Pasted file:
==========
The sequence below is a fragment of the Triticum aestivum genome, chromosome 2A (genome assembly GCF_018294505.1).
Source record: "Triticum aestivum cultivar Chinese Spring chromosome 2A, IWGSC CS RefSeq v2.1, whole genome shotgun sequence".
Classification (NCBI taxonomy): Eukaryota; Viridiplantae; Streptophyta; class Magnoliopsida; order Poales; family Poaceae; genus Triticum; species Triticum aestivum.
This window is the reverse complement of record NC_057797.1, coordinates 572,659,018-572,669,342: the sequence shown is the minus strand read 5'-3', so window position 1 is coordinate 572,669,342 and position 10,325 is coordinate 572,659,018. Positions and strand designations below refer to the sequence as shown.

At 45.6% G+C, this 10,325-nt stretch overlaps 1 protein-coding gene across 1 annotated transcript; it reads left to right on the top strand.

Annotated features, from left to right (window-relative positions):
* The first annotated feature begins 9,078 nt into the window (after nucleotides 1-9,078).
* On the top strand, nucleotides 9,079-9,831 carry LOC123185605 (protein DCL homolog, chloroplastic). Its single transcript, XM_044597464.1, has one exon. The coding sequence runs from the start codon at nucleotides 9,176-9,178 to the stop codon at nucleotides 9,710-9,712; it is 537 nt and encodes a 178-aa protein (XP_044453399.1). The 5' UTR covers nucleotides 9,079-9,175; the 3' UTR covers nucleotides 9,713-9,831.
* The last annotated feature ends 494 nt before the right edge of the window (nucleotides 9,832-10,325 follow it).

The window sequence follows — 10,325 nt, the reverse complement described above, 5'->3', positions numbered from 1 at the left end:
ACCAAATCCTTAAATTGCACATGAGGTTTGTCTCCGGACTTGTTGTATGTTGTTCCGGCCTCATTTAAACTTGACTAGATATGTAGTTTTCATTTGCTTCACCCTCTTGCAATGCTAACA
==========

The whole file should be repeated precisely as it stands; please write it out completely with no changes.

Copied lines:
The sequence below is a fragment of the Triticum aestivum genome, chromosome 2A (genome assembly GCF_018294505.1).
Source record: "Triticum aestivum cultivar Chinese Spring chromosome 2A, IWGSC CS RefSeq v2.1, whole genome shotgun sequence".
Classification (NCBI taxonomy): Eukaryota; Viridiplantae; Streptophyta; class Magnoliopsida; order Poales; family Poaceae; genus Triticum; species Triticum aestivum.
This window is the reverse complement of record NC_057797.1, coordinates 572,659,018-572,669,342: the sequence shown is the minus strand read 5'-3', so window position 1 is coordinate 572,669,342 and position 10,325 is coordinate 572,659,018. Positions and strand designations below refer to the sequence as shown.

At 45.6% G+C, this 10,325-nt stretch overlaps 1 protein-coding gene across 1 annotated transcript; it reads left to right on the top strand.

Annotated features, from left to right (window-relative positions):
* The first annotated feature begins 9,078 nt into the window (after nucleotides 1-9,078).
* On the top strand, nucleotides 9,079-9,831 carry LOC123185605 (protein DCL homolog, chloroplastic). Its single transcript, XM_044597464.1, has one exon. The coding sequence runs from the start codon at nucleotides 9,176-9,178 to the stop codon at nucleotides 9,710-9,712; it is 537 nt and encodes a 178-aa protein (XP_044453399.1). The 5' UTR covers nucleotides 9,079-9,175; the 3' UTR covers nucleotides 9,713-9,831.
* The last annotated feature ends 494 nt before the right edge of the window (nucleotides 9,832-10,325 follow it).

The window sequence follows — 10,325 nt, the reverse complement described above, 5'->3', positions numbered from 1 at the left end:
ACCAAATCCTTAAATTGCACATGAGGTTTGTCTCCGGACTTGTTGTATGTTGTTCCGGCCTCATTTAAACTTGACTAGATATGTAGTTTTCATTTGCTTCACCCTCTTGCAATGCTAACA